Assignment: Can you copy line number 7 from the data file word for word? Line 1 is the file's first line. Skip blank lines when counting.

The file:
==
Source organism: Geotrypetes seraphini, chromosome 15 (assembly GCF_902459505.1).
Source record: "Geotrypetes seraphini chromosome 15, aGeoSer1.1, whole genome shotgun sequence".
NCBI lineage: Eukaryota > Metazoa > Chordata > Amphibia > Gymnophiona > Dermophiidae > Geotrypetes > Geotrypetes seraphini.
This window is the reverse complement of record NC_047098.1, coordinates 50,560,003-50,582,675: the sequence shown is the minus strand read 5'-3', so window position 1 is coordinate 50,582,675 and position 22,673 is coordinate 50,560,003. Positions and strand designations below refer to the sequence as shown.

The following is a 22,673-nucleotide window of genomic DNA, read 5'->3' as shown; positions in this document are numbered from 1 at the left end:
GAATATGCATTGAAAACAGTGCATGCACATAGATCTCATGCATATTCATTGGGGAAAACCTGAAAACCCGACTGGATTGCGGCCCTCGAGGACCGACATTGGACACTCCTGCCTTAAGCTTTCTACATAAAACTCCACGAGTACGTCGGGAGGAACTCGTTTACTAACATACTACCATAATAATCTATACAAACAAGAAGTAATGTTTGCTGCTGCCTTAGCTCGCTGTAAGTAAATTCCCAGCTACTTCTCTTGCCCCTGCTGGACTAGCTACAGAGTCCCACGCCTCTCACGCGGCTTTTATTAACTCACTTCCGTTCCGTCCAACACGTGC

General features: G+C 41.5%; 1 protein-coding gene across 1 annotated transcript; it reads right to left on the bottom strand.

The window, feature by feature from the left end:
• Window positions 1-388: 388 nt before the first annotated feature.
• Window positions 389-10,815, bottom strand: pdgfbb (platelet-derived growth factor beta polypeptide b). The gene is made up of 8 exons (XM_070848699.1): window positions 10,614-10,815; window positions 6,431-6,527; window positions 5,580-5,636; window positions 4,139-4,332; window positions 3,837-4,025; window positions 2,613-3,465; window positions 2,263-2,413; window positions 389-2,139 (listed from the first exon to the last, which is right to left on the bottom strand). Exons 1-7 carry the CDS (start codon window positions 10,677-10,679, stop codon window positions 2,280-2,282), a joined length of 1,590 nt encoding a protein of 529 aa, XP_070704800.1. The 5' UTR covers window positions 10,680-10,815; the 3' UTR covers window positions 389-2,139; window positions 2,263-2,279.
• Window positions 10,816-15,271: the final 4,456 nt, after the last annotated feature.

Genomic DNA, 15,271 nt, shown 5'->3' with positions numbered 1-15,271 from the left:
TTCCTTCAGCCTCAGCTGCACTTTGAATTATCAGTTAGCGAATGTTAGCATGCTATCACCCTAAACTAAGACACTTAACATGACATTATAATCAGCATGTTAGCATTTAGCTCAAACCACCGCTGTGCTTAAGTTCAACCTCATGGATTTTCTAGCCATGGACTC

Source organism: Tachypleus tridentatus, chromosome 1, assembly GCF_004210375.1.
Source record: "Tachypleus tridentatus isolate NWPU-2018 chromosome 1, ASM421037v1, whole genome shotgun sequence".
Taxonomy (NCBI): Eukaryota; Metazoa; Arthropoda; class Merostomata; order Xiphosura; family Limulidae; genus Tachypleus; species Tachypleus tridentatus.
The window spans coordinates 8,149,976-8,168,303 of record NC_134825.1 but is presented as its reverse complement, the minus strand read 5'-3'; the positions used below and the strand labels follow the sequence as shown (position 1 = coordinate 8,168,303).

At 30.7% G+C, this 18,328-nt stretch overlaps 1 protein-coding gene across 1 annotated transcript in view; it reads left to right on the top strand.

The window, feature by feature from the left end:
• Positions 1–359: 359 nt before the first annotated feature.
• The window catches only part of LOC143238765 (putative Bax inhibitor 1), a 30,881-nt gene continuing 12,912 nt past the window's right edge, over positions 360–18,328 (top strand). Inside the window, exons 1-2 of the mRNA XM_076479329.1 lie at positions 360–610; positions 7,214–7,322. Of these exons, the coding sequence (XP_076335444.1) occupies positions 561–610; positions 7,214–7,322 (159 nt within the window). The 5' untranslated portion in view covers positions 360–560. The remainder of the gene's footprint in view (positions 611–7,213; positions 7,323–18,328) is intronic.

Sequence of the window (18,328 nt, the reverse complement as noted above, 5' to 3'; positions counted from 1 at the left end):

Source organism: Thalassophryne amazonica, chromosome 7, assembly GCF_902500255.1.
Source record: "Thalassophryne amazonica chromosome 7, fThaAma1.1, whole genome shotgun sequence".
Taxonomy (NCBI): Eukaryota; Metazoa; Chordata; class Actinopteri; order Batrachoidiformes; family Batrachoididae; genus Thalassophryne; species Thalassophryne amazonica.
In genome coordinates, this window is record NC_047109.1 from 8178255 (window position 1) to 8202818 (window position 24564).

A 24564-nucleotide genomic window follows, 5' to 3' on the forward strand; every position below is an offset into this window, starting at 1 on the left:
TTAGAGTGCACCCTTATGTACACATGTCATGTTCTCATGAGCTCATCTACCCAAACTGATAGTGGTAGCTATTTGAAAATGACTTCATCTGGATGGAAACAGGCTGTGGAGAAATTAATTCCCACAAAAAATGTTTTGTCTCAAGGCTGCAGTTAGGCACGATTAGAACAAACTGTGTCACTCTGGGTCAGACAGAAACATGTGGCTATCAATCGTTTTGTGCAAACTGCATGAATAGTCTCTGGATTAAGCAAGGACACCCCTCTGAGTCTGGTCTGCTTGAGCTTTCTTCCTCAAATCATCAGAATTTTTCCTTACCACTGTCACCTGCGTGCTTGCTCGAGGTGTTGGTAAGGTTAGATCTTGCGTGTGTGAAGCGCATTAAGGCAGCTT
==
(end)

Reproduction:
General features: G+C 41.5%; 1 protein-coding gene across 1 annotated transcript; it reads right to left on the bottom strand.